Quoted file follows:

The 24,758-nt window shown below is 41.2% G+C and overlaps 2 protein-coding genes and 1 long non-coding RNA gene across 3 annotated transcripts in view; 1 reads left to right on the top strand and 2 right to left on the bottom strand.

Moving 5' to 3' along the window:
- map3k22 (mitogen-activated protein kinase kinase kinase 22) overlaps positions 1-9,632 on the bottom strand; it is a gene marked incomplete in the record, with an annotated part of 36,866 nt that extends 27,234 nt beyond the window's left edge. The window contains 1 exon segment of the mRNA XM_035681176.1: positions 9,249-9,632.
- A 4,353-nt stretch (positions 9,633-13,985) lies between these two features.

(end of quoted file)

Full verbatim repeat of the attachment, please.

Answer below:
The 24,758-nt window shown below is 41.2% G+C and overlaps 2 protein-coding genes and 1 long non-coding RNA gene across 3 annotated transcripts in view; 1 reads left to right on the top strand and 2 right to left on the bottom strand.

Moving 5' to 3' along the window:
- map3k22 (mitogen-activated protein kinase kinase kinase 22) overlaps positions 1-9,632 on the bottom strand; it is a gene marked incomplete in the record, with an annotated part of 36,866 nt that extends 27,234 nt beyond the window's left edge. The window contains 1 exon segment of the mRNA XM_035681176.1: positions 9,249-9,632.
- A 4,353-nt stretch (positions 9,633-13,985) lies between these two features.